Author:Daniel Côté (Université de Montréal)
Paper short abstract:
Spirit possession in India is generally described as a means of social regulation and of conflict resolution through symbolic transformation. This communication explores the local meaning attached to it and its narrative reconstruction through a possible sanskritization process.
Paper long abstract:
Almost everywhere in India, spirit possession is described as a means of social regulation and of conflict resolution through symbolic transformation. This communication explores the meaning and the experience of spirit possession among the Gaddis, a semi-nomadic "tribe" of Western Himalaya, and its narrative reconstruction. Despite the assumption that possession in India is generally a belief and a practice prevailing among the "tribals" or among the low castes to complain against social oppressive patterns, Gaddis spirit possession narratives show how this intense and extravagant experience is articulated through the cultural idioms of orthodox Hinduism. Experiences of possession are interpreted in the light of yogic discipline, meditative techniques and the Hindu core concepts such as dharma, karma or samadhi (inner bliss). Concept of samadhi corresponds to the specific moment where a deity enters a human body and takes full control of his thoughts, feelings, and behaviours. This communication shows how a supposed peripheral practice may be opened up to mainstream Hinduism. Here, the spiritual discipline doesn't fit the traditional image of the renouncing yogis, but appears in the daily routine. At the same time, possession takes place in a public arena, always ritually induced with the intention to bring solutions to cross-personal or village litigations. The possibility of a double local hermeneutic is discussed here in the light of the sanskritization process and of the possible cultural legitimation through narrative reconstruction.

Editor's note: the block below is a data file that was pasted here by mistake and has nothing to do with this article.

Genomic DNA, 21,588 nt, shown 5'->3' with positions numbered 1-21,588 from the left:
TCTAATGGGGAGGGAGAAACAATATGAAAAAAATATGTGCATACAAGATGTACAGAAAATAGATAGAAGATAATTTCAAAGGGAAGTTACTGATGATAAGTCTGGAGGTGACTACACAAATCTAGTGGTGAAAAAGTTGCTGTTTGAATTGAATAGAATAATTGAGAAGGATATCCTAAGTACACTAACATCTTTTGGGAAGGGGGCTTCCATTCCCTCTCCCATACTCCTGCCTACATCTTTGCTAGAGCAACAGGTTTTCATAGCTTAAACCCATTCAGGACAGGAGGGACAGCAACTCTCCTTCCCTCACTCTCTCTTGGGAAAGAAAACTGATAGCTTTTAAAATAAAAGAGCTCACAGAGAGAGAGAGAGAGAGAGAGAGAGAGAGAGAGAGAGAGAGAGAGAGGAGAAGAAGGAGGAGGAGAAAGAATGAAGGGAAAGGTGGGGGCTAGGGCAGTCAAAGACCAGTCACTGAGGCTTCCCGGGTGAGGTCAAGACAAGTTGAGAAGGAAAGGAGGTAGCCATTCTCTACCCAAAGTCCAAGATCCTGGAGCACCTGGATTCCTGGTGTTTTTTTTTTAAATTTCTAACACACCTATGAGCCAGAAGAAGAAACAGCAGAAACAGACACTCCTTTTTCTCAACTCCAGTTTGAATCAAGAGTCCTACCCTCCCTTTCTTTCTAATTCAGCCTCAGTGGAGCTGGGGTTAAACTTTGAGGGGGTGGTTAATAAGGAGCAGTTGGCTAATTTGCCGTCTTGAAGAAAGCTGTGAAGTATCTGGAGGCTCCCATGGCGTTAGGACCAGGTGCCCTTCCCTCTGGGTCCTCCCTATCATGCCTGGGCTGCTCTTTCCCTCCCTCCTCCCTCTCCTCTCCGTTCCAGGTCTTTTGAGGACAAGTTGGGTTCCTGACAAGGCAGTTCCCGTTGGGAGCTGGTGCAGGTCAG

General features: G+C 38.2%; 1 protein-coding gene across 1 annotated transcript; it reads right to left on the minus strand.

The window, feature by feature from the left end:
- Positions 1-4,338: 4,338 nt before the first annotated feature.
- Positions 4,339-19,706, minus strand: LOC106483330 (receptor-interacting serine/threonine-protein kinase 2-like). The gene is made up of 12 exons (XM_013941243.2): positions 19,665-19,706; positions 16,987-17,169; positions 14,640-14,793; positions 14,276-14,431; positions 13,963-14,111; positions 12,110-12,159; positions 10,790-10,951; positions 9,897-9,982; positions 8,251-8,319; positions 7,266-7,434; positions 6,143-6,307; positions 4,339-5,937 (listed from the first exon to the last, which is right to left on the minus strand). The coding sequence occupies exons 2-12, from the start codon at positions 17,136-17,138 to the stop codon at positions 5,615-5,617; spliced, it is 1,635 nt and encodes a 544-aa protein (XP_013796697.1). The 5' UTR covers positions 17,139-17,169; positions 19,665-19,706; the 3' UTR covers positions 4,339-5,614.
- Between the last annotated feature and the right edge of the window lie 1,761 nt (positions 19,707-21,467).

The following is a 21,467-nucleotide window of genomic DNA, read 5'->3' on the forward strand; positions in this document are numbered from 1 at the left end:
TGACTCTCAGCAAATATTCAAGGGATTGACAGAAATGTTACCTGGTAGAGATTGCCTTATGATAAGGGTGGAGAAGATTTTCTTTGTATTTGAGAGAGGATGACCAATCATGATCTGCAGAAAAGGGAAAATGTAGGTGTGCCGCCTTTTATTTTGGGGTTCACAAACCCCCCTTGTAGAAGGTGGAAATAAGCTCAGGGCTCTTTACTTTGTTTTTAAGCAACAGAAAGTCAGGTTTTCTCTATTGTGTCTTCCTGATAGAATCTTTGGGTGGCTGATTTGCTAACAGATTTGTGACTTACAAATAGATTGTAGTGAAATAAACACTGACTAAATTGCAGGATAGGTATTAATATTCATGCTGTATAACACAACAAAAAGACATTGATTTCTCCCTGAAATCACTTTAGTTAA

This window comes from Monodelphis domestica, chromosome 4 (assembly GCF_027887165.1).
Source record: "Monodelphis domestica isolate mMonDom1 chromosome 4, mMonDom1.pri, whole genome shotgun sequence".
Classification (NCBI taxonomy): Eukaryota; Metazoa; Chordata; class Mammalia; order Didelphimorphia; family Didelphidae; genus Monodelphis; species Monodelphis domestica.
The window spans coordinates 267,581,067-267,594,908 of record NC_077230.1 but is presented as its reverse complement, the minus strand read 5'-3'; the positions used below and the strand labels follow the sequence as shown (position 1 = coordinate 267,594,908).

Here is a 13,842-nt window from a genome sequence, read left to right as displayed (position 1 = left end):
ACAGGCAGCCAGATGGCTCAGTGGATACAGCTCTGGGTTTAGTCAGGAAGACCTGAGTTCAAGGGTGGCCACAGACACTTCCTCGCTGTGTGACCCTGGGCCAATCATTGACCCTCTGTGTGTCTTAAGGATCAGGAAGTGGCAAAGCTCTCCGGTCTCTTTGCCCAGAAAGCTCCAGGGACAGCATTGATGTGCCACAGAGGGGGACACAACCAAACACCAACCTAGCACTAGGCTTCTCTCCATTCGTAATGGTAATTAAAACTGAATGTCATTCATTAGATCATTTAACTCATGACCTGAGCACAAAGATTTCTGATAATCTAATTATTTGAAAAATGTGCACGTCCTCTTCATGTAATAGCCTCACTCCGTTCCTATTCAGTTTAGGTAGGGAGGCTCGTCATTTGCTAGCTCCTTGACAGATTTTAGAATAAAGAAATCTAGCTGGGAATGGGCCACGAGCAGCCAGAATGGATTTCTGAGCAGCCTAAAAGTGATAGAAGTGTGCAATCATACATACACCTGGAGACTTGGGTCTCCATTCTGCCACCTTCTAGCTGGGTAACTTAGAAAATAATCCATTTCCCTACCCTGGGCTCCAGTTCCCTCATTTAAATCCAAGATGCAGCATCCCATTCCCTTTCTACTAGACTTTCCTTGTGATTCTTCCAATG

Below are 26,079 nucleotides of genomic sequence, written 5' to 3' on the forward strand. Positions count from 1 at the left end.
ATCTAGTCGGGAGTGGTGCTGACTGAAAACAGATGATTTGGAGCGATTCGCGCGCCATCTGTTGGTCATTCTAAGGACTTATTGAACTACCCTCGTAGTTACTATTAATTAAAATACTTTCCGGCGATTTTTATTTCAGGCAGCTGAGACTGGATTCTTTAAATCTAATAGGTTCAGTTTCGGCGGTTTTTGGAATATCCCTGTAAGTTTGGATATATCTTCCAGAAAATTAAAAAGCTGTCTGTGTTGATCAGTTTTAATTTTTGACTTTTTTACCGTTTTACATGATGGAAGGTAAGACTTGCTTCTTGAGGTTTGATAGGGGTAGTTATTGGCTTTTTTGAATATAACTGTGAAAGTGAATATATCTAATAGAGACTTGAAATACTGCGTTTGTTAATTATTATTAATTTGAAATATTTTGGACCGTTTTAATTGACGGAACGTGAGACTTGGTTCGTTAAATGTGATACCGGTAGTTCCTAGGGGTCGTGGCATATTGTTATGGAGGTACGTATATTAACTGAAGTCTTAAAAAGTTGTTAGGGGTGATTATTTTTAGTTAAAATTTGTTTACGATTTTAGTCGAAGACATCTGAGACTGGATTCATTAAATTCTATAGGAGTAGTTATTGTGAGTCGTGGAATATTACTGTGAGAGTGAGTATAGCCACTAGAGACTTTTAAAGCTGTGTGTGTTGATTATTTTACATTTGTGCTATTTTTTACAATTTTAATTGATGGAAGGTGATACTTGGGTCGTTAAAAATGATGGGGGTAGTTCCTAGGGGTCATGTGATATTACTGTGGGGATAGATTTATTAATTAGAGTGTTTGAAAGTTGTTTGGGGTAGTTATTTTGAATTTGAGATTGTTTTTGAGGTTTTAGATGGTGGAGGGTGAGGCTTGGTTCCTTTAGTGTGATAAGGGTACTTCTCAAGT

E-paper: this Paper will not be presented, but read in advance and discussed
Rethinking spirit possession